Marie Curie (1867-1934) was a French/Polish chemist and physicist; she was the first woman to win a Nobel Prize, which she won twice in two different sciences. She studied radioactivity extensively and discovered the elements polonium and radium.
Florence Nightingale (1820-1910) is known as the pioneer of modern nursing. She trained nurses and treated wounded soldiers during the Crimean War, and later founded a nursing school in London. She was also a writer and social activist, advocating for (among other things) women’s rights and healthcare improvement.
Elizabeth Blackwell (1821-1910) was the first female medical doctor in the U.S., and the only medical school that accepted her did so because the male students there voted to let her in. She went on to give lectures advocating for female education, founded a hospital with her sister, and aided in organizing nurses during The Civil War.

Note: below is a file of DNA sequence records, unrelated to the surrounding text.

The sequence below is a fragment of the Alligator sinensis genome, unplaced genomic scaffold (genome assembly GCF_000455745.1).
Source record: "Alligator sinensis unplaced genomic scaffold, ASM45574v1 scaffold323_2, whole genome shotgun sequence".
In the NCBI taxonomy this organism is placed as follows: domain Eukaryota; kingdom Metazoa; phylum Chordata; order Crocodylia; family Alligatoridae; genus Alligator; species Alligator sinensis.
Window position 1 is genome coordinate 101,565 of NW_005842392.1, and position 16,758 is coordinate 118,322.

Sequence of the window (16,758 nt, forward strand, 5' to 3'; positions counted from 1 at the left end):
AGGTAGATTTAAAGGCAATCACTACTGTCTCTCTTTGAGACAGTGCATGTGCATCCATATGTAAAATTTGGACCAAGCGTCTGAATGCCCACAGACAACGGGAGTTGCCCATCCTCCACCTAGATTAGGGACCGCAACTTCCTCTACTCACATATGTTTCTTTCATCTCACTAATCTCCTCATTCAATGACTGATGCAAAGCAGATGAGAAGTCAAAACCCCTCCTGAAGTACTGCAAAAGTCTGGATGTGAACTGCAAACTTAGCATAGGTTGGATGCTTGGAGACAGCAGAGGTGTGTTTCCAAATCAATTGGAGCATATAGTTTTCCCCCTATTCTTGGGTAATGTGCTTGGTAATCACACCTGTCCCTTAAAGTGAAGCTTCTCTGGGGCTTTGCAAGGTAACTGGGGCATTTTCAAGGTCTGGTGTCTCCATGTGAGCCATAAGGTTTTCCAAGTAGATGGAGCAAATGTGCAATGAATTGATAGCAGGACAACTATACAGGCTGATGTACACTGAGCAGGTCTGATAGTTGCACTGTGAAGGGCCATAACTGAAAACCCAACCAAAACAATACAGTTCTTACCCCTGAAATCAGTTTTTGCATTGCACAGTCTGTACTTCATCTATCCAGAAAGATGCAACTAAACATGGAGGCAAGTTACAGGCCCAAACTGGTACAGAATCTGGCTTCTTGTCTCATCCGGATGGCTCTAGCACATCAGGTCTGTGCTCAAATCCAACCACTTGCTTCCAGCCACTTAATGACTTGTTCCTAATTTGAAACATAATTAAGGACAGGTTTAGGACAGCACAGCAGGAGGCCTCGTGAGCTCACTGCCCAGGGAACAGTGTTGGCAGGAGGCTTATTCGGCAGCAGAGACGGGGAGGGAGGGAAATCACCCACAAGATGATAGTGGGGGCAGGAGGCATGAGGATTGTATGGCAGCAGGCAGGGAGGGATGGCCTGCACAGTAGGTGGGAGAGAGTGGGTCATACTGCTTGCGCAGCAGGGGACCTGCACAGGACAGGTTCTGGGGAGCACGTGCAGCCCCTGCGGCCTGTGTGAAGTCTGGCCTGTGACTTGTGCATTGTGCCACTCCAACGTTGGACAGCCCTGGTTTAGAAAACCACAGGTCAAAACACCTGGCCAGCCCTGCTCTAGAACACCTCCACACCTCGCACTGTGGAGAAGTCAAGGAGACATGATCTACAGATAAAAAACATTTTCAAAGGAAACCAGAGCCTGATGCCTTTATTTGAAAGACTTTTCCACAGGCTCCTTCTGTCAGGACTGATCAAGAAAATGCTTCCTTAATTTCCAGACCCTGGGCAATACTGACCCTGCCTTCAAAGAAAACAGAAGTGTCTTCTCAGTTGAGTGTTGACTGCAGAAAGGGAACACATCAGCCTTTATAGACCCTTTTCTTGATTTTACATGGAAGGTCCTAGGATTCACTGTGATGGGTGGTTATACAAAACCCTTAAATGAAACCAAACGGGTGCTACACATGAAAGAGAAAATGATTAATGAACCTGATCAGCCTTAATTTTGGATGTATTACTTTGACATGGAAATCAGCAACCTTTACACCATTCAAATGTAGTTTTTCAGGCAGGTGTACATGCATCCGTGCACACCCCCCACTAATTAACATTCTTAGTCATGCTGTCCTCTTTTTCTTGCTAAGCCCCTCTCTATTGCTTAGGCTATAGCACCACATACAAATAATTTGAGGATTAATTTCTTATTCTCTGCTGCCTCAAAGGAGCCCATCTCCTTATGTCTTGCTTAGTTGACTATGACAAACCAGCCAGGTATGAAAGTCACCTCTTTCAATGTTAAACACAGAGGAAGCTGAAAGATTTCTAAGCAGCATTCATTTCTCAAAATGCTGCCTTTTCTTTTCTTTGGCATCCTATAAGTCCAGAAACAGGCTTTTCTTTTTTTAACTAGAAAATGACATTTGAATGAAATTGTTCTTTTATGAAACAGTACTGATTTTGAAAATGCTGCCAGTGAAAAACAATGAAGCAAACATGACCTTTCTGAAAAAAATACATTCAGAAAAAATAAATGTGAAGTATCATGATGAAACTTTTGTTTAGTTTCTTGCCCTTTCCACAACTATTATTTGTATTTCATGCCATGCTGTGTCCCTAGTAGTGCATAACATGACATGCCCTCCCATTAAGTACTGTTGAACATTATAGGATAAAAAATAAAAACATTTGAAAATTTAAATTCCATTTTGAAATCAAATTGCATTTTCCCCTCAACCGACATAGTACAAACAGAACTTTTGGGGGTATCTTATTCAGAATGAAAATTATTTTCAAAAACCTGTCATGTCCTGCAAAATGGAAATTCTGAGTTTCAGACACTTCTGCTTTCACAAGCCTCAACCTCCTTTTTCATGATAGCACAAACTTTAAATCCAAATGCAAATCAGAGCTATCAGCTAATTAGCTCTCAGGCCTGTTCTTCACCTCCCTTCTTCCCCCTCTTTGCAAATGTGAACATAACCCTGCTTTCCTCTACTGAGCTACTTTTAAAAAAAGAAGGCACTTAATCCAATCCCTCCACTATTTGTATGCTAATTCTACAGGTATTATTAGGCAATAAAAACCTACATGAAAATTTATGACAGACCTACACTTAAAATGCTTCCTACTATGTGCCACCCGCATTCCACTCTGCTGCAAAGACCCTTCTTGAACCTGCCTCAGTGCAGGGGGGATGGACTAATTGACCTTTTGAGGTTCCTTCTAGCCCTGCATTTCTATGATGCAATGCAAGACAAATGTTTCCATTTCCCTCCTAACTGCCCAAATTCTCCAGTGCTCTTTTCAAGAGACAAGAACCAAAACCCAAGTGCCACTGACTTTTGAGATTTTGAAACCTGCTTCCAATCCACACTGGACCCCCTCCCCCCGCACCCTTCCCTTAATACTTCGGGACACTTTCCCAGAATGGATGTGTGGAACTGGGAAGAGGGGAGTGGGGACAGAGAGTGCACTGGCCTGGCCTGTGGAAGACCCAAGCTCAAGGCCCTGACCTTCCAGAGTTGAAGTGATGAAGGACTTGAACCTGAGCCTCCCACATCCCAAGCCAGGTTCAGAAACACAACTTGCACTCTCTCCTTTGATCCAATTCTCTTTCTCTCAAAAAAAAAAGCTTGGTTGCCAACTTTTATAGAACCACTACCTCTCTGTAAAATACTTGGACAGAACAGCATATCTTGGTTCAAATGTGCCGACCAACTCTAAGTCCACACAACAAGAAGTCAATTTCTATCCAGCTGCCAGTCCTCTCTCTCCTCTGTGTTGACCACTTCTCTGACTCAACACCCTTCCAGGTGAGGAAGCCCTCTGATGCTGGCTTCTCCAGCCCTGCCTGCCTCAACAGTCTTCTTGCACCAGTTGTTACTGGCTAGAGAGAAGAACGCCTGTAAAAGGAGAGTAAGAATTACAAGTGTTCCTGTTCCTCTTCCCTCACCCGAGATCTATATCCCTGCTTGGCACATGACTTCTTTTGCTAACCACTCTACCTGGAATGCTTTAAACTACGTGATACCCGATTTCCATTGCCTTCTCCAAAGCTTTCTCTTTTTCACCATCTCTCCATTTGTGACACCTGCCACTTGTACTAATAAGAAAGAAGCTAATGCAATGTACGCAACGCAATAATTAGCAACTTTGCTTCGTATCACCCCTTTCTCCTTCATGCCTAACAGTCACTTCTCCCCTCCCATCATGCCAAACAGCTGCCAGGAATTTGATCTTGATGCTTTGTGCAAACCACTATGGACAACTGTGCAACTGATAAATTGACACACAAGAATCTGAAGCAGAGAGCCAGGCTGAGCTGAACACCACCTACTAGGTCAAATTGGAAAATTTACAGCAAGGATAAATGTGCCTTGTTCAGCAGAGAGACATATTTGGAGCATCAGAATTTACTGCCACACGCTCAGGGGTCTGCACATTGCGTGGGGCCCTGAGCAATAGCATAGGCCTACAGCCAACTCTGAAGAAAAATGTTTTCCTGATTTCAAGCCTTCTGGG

Maria Mitchell (1818-1889) was the first professional American female astronomer. She discovered a comet in 1847, which she later received a gold medal for. After learning that she was paid significantly less than her male colleagues while working as a professor at Vassar, she demanded a salary increase and her superiors gave it to her.
Ada Lovelace (1815-1852), daughter of Lord and Lady Byron, was a British writer and computer programmer. She created the first algorithm to be carried out by Charles Babbage’s Analytical Engine, a proposed mechanical computer. She is recognized as the first to realize the full potential of computers.
Euphemia Haynes (1890-1980) was the first African-American woman to earn a PhD in math. She spent 47 years teaching in D.C. public schools and became the first female chair of the D.C. Board of Education. She was also granted the Papal decoration of honor by Pope John XXIII.